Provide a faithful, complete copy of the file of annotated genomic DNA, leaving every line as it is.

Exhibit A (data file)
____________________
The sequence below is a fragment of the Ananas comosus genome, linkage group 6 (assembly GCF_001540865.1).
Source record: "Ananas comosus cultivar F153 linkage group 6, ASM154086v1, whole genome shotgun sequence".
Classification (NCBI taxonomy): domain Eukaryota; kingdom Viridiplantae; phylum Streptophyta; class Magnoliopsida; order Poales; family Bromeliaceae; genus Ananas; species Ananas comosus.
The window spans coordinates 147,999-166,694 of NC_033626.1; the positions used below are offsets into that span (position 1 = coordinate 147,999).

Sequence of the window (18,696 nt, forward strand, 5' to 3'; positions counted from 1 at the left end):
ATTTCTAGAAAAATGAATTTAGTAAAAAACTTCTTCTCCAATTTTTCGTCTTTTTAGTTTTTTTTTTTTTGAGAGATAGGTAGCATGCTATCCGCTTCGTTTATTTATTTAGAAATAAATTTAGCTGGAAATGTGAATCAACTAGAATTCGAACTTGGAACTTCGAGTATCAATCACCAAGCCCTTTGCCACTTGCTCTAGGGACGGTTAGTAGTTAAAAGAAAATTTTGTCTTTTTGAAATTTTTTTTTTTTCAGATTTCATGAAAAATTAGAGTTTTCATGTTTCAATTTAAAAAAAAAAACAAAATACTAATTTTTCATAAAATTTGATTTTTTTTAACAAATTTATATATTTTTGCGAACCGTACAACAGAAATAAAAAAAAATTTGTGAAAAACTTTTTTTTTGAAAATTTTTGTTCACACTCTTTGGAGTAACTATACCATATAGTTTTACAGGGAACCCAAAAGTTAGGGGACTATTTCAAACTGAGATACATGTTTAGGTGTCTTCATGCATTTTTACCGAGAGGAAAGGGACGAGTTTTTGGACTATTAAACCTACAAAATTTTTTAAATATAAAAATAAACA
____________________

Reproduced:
The sequence below is a fragment of the Ananas comosus genome, linkage group 6 (assembly GCF_001540865.1).
Source record: "Ananas comosus cultivar F153 linkage group 6, ASM154086v1, whole genome shotgun sequence".
Classification (NCBI taxonomy): domain Eukaryota; kingdom Viridiplantae; phylum Streptophyta; class Magnoliopsida; order Poales; family Bromeliaceae; genus Ananas; species Ananas comosus.
The window spans coordinates 147,999-166,694 of NC_033626.1; the positions used below are offsets into that span (position 1 = coordinate 147,999).

Sequence of the window (18,696 nt, forward strand, 5' to 3'; positions counted from 1 at the left end):
ATTTCTAGAAAAATGAATTTAGTAAAAAACTTCTTCTCCAATTTTTCGTCTTTTTAGTTTTTTTTTTTTTGAGAGATAGGTAGCATGCTATCCGCTTCGTTTATTTATTTAGAAATAAATTTAGCTGGAAATGTGAATCAACTAGAATTCGAACTTGGAACTTCGAGTATCAATCACCAAGCCCTTTGCCACTTGCTCTAGGGACGGTTAGTAGTTAAAAGAAAATTTTGTCTTTTTGAAATTTTTTTTTTTTCAGATTTCATGAAAAATTAGAGTTTTCATGTTTCAATTTAAAAAAAAAAACAAAATACTAATTTTTCATAAAATTTGATTTTTTTTAACAAATTTATATATTTTTGCGAACCGTACAACAGAAATAAAAAAAAATTTGTGAAAAACTTTTTTTTTGAAAATTTTTGTTCACACTCTTTGGAGTAACTATACCATATAGTTTTACAGGGAACCCAAAAGTTAGGGGACTATTTCAAACTGAGATACATGTTTAGGTGTCTTCATGCATTTTTACCGAGAGGAAAGGGACGAGTTTTTGGACTATTAAACCTACAAAATTTTTTAAATATAAAAATAAACA